The purpose of this paper is to analyze what transaction costs are acceptable for customers in different investments. In this study, two life insurance contracts, a mutual fund and a risk-free investment, as alternative investment forms are considered. The first two products under scrutiny are a life insurance investment with a point-to-point capital guarantee and a participating contract with an annual interest rate guarantee and participation in the insurer’s surplus. The policyholder assesses the various investment opportunities using different utility measures. For selected types of risk profiles, the utility position and the investor’s preference for the various investments are assessed. Based on this analysis, the authors study which cost levels can make all of the products equally rewarding for the investor.
The paper notes the risk-neutral valuation calibration using empirical data utility and performance measurement dynamics underlying: geometric Brownian motion numerical examples via Monte Carlo simulation.
In the first step, the financial performance of the various saving opportunities under different assumptions of the investor’s utility measurement is studied. In the second step, the authors calculate the level of transaction costs that are allowed in the various products to make all of the investment opportunities equally rewarding from the investor’s point of view. A comparison of these results with transaction costs that are common in the market shows that insurance companies must be careful with respect to the level of transaction costs that they pass on to their customers to provide attractive payoff distributions.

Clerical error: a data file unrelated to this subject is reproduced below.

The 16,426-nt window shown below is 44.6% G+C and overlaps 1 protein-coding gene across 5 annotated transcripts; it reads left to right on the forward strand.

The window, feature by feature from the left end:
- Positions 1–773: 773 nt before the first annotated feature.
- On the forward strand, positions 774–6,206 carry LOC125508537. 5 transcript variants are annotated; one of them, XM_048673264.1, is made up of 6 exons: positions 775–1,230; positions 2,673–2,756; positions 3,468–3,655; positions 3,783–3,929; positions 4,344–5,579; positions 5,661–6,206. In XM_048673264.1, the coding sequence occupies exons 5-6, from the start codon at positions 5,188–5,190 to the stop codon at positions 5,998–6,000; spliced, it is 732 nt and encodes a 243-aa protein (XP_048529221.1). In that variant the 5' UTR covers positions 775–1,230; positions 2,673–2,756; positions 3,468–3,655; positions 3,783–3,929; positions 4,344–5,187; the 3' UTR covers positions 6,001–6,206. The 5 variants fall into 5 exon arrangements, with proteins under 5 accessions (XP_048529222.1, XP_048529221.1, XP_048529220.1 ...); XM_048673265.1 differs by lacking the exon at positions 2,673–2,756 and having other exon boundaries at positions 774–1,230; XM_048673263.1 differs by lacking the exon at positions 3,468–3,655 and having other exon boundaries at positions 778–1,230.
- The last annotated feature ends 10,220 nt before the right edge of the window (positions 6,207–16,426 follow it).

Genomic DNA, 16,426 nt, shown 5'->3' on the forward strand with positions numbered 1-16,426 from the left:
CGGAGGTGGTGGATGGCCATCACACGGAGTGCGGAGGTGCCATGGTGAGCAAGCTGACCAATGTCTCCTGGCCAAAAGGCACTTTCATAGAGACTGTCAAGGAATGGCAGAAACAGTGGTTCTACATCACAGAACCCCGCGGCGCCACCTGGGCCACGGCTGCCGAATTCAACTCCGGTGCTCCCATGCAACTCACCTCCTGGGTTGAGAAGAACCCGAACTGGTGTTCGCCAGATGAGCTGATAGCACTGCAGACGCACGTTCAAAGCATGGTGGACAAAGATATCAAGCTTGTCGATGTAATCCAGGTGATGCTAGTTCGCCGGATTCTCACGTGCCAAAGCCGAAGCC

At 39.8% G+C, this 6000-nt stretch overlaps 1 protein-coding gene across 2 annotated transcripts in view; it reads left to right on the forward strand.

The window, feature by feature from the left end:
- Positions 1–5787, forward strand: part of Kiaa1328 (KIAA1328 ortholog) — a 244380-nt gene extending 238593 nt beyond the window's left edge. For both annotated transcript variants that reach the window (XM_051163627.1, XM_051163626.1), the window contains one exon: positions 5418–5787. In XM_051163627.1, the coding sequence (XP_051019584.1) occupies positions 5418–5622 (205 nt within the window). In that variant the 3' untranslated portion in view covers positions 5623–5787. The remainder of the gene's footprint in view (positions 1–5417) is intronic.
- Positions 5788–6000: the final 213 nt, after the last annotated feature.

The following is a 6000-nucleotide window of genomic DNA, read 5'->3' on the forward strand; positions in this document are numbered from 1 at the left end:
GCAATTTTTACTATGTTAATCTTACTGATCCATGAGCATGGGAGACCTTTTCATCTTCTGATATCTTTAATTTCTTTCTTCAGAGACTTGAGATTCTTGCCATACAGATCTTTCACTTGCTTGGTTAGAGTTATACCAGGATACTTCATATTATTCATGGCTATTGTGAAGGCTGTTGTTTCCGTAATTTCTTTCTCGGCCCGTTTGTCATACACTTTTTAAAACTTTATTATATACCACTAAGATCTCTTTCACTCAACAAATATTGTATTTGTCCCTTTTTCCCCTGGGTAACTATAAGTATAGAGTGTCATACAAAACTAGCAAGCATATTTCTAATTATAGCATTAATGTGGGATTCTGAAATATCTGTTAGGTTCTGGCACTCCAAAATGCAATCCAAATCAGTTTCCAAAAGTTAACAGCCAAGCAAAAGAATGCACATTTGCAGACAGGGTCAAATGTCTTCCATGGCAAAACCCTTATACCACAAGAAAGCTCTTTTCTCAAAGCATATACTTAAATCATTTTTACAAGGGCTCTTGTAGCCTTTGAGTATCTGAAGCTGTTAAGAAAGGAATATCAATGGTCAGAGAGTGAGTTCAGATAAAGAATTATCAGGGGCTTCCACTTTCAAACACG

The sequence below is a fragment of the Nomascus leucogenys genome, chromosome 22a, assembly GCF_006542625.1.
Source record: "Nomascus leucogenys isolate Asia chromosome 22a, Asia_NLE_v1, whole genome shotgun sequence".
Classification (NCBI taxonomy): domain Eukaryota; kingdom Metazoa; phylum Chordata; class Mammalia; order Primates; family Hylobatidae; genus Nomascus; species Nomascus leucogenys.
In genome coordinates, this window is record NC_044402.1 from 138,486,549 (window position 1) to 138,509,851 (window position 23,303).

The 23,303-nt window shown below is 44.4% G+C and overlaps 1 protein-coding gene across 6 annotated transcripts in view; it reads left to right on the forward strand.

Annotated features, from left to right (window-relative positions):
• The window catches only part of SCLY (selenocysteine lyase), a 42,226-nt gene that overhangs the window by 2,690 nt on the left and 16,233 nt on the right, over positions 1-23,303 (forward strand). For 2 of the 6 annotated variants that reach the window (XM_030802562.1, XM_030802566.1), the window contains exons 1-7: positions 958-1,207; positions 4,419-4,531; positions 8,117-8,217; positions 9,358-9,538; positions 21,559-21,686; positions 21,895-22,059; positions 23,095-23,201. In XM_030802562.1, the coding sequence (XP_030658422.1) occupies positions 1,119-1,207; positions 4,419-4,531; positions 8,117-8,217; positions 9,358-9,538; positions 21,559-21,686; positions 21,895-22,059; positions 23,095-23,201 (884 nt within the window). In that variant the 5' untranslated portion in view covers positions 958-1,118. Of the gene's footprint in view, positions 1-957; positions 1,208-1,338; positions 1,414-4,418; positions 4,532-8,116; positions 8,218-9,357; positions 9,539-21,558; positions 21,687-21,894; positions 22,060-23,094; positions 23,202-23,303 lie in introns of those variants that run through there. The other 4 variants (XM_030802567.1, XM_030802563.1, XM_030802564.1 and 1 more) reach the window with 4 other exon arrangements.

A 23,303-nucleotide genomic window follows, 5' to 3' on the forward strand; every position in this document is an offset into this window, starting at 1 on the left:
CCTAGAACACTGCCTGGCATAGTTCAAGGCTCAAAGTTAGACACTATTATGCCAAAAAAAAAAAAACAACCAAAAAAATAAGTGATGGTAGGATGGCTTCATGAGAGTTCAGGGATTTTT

To the best of the authors’ knowledge, their research question – i.e. which transaction costs for life insurance products would be acceptable from the customer’s point of view – has not been studied in the above described context so far.
Schmeiser, H. and Wagner, J. (2016), "What transaction costs are acceptable in life insurance products from the policyholders’ viewpoint?", Journal of Risk Finance, Vol. 17 No. 3, pp. 277-294. https://doi.org/10.1108/JRF-02-2016-0017Download as .RIS
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